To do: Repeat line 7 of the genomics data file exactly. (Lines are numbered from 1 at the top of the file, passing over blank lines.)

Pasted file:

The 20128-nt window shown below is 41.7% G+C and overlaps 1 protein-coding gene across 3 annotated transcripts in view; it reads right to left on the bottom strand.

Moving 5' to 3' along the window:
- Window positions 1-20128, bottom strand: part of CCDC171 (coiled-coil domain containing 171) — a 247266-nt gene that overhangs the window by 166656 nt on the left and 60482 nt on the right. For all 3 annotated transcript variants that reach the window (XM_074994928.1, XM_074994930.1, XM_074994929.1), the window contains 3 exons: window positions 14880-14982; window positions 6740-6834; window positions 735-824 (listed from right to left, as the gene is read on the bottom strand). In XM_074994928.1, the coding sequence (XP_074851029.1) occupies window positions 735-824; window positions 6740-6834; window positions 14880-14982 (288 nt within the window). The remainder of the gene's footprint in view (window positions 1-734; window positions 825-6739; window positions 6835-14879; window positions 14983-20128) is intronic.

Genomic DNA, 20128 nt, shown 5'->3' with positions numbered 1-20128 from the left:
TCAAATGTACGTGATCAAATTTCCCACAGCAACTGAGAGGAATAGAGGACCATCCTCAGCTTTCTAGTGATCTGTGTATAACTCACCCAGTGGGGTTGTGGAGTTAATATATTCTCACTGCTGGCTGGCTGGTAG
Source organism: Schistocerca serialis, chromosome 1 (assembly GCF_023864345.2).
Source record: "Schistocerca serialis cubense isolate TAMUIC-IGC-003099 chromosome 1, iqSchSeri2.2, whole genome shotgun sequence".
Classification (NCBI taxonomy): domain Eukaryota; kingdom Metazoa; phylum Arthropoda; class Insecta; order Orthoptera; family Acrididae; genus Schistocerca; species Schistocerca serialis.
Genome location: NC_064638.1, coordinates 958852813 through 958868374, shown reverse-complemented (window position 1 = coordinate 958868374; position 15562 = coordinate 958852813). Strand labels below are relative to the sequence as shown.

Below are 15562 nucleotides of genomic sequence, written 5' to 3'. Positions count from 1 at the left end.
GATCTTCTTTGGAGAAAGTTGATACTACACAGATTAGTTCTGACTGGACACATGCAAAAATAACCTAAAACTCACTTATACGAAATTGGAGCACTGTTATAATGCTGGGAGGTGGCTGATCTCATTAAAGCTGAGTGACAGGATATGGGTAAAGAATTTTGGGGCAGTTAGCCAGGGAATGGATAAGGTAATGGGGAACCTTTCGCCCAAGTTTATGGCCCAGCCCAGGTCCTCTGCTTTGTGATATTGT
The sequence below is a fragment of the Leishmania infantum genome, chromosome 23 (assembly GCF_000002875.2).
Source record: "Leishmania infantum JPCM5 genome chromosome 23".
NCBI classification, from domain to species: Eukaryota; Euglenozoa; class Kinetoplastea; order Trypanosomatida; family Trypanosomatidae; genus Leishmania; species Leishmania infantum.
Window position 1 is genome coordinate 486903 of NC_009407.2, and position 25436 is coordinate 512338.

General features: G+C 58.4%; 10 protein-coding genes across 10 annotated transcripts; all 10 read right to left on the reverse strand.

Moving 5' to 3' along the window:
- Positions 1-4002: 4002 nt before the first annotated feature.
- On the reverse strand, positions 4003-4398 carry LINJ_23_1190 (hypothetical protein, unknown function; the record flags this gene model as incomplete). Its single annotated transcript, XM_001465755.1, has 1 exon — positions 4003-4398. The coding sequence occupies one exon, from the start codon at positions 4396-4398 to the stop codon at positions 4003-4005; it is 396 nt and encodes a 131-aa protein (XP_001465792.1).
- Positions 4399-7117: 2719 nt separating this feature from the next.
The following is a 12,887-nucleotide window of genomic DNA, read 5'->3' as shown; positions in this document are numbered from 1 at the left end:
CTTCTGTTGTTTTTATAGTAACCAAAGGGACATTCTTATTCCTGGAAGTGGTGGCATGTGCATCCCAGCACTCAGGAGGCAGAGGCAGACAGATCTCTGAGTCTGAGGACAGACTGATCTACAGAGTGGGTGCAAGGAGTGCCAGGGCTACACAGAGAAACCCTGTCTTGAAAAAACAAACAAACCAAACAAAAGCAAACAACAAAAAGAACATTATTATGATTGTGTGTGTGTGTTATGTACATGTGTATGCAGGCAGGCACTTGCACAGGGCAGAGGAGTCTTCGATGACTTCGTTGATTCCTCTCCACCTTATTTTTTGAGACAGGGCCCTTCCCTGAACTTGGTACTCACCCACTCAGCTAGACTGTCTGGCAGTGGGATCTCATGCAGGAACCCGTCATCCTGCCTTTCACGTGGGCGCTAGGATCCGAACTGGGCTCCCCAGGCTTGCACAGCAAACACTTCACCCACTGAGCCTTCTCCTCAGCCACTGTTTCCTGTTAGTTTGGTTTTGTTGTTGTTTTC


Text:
Source record: "Schistocerca serialis cubense isolate TAMUIC-IGC-003099 chromosome 1, iqSchSeri2.2, whole genome shotgun sequence".